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Grading-Up to Hair Sheep Genetics in a Low-Input Production System
D.K. Aaron, D.G. Ely
Department of Animal and Food Sciences
The sheep industry must reduce labor requirements and improve efficiency of lean lamb production if it is to remain economically viable. Easy-care traits that affect labor requirements include hardiness, parasite tolerance, and shedding of hair and wool to eliminate shearing. Traits contributing to production efficiency include fertility, prolificacy, ewe and lamb vigor, maternal ablity, and post-weaning lamb growth. This project will evaluate lean lamb production of hair sheep in a low-input or "easy-care" (pasture) system.
2011 Project Description
The overall objective of this long-term grading-up project was to track changes in production traits as breed composition of the flock changed from Polypay (a traditional wool breed) to White Dorper (a hair breed).
During the lifetime of the project, Polypay, 1/2 White Dorper x 1/2 Polypay, 3/4 White Dorper x 1/4 Polypay, 7/8 White Dorper x 1/8 Polypay, 15/16 White Dorper x 1/16 Polypay and White Dorper (genetic composition greater than 15/16 White Dorper)offspring were produced. Replacement ewes were subsequently selected from these six genetic types. Maternal and growth performance were measured and a random sample of lambs of each genetic type were harvested to evaluate carcass composition.
In the final year of the project, ewes of each genetic type were mated to a third breed (Hampshire, a terminal sire breed) to evaluate lamb growth and carcass composition. Over the lifetime of the project, maternal, growth and carcass data were combined and final statistical analyses are in progress. Data (FAMACHA scores, fecal egg counts and packed cell volumes) collected for evaluation of interal parasite tolerance or resistance were analyzed. Results have been shared with researchers participating in a multi-state coordinating committee (NCERA-214) and were shared with producers from Kentucky and adjoining states through five field days, four producer schools each year, grazing workshops and radio programs.
Also, data collection and analyses provided opportunities to train three graduate students and four undergraduate students. Two undergraduate research projects were conducted in association with this project. Animals of the resulting "new" breed were exhibited at state and national livestock shows and were made available for producers to purchase.
Efficient lean lamb production is the goal of commercial sheep producers. An important objective of this project was to compare carcass characteristics of wether lambs randomly selected for harvest from all those produced during the period 2003 through 2010.
Percentage White Dorper breeding in the harvested lambs ranged from 0 (Polypay, n = 50), 50 (1/2 White Dorper, n = 50), 75 (3/4 White Dorper, n = 50), 87.5 (7/8 White Dorper, n = 35) to 93.75% or higher (White Dorper, n = 48). Each year lambs were born in April, creep fed on pasture, and weaned at 70 days of age. Postweaning, lambs were managed on pasture and supplemented with grain at 2 to 3% of body weight. Lamb carcasses were harvested at a live target weight of 54 kg.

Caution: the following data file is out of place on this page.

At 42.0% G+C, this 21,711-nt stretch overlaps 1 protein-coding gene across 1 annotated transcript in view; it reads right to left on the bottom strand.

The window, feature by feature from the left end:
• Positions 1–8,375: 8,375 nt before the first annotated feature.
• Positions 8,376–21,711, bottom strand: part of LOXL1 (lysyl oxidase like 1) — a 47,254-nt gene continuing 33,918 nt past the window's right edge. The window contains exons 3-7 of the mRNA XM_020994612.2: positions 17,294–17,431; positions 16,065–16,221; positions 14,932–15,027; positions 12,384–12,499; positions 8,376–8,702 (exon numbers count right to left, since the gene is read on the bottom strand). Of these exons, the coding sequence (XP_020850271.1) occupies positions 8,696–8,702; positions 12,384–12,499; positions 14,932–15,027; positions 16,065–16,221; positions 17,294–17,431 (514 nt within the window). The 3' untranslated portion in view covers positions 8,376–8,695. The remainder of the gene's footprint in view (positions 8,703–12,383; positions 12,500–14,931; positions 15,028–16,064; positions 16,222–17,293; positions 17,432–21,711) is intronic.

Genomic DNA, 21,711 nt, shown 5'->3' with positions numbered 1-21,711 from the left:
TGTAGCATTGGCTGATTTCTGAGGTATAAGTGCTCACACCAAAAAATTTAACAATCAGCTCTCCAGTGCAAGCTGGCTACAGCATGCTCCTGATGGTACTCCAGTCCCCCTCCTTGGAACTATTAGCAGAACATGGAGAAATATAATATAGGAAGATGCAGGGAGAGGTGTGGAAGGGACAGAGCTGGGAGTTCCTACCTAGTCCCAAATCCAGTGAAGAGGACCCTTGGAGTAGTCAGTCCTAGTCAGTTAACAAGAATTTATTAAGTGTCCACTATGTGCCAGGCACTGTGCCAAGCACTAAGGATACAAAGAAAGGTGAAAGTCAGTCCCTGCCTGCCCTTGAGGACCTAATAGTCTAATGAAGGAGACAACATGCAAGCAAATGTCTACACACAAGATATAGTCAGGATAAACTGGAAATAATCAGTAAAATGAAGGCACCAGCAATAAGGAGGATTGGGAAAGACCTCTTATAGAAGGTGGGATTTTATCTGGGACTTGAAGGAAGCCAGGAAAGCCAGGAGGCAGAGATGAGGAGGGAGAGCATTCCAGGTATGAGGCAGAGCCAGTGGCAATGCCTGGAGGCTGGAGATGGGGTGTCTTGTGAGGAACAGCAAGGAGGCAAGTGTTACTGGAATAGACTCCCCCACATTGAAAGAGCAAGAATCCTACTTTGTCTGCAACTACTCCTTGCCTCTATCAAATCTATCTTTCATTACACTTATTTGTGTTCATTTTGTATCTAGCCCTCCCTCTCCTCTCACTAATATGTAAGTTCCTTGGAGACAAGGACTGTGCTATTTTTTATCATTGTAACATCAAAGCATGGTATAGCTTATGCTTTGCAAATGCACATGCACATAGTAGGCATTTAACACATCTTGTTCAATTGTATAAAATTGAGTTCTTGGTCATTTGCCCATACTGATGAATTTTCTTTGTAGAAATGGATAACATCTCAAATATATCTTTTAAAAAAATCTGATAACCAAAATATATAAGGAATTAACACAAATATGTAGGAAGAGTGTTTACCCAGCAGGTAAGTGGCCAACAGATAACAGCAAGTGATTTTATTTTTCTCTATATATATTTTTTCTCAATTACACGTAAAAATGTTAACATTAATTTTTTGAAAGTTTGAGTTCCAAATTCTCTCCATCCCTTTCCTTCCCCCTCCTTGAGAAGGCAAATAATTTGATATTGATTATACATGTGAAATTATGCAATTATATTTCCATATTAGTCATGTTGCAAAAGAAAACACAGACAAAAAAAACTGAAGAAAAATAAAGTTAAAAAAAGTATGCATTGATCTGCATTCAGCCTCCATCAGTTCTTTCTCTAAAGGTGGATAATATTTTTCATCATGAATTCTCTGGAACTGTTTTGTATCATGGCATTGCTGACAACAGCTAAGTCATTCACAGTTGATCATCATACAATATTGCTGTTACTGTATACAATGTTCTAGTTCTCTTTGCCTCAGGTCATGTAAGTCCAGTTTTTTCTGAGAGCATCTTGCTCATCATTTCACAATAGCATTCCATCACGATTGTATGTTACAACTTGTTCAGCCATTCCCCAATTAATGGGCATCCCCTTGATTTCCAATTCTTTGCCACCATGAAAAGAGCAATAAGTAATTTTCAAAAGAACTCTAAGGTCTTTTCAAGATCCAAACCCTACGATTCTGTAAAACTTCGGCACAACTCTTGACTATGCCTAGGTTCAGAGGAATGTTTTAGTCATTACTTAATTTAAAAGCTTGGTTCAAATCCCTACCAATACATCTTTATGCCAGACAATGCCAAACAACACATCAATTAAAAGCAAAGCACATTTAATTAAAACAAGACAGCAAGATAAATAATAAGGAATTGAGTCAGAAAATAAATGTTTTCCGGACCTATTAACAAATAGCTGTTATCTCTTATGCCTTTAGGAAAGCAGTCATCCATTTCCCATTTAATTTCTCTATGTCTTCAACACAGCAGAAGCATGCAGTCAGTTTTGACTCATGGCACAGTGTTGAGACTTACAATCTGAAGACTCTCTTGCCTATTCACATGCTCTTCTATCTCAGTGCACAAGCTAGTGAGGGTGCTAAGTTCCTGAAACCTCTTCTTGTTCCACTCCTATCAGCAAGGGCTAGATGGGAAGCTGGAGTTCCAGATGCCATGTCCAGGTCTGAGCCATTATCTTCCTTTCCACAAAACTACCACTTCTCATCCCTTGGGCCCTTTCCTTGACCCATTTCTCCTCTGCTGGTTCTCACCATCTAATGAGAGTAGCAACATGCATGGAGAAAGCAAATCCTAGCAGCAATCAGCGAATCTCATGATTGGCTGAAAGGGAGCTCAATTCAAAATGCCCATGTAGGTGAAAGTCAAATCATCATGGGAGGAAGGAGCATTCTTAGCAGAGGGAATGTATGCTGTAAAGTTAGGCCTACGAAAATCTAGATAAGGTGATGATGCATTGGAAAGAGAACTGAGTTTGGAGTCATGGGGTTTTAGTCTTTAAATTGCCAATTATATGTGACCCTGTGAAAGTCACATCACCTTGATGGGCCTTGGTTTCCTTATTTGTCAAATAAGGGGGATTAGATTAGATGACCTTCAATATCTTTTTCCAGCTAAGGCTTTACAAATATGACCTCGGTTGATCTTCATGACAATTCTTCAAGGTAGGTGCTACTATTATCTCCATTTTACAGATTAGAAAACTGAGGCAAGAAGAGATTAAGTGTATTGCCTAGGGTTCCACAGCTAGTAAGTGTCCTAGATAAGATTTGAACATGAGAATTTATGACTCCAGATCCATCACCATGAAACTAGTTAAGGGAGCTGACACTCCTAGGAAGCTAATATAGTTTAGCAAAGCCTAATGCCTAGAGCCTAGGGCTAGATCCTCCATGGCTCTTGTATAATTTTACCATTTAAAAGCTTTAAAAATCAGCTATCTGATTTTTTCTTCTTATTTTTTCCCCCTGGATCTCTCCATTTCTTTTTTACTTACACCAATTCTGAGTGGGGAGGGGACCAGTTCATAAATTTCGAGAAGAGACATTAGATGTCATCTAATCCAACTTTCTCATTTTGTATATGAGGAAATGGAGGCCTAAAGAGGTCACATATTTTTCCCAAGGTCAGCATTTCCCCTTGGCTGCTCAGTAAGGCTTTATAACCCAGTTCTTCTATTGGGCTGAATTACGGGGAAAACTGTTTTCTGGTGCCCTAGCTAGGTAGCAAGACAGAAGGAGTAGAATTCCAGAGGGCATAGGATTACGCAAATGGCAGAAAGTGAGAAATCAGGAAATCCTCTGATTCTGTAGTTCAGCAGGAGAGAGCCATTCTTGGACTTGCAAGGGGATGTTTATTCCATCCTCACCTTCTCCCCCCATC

Weaning weights were heaviest for Polypay, 1/2 White Dorper and 3/4 White Dorper lambs and lightest for 15/16 White Dorper lambs. Postweaning average daily gain decreased as percent White Dorper breeding increased. There were no lamb genetic type differences in age at harvest but Polypay and 1/2 White Dorper lambs were heaviest (55.8, 56.2, 55.3, 54.4 and 50.8 kg for the 0, 50, 75, 97.5 and 93.75% or higher White Dorper, respectively) and had the heaviest carcasses (25.9, 26.9, 26.4, 26.2 and 25.4 kg, respectively). Rack weight increased as percent White Dorper breeding increased. There were no differences in leg or shoulder weights. Carcasses from 7/8 White Dorper lambs were fattest while carcasses from 15/16 White Dorper lambs were leanest. Longissimus muscle area was largest from 15/16 White Dorper and smallest for Polypay lambs. Yield grades were lowest for 15/16 White Dorper lambs.
Results from this long-term project indicated carcasses of White Dorper lambs compare favorably with those of Polypay lambs for most traits. During the final year of the project, productivity of Polpay, White Dorper and White Dorper x Polypay ewes bred to Hampshire rams was evaluated. Lambing rates were lowest for White Dorper ewes. Total weight of lambs weaned was heaviest for Polpay (57.8 kg) and White Dorper x Polpay (52.6 kg) and lightest for White Dorper (46.7 kg). Polypay and White Dorper x Polypay ewes had higher condition scores than White Dorper ewes. Indicators of internal parasites (FAMACHA scores, packed cell volumes and fecal egg counts) were similar for all ewes.
Lamb production of Polypay, White Dorper and F-1 cross ewes can be increased by using Hampshire rams. Lower production of the smaller White Dorper ewes may be offset by their natural shedding, which eliminates the need for shearing.
Aaron, D. K., D. G. Ely, E. Fink, B. T. Burden, M. E. Hoar, M. M. Simpson, and A. K. Lundsford. 2011. Lean lamb production during the process of grading-up to hair sheep genetics. J. Anim. Sci. 89 (E-Suppl. 1):698.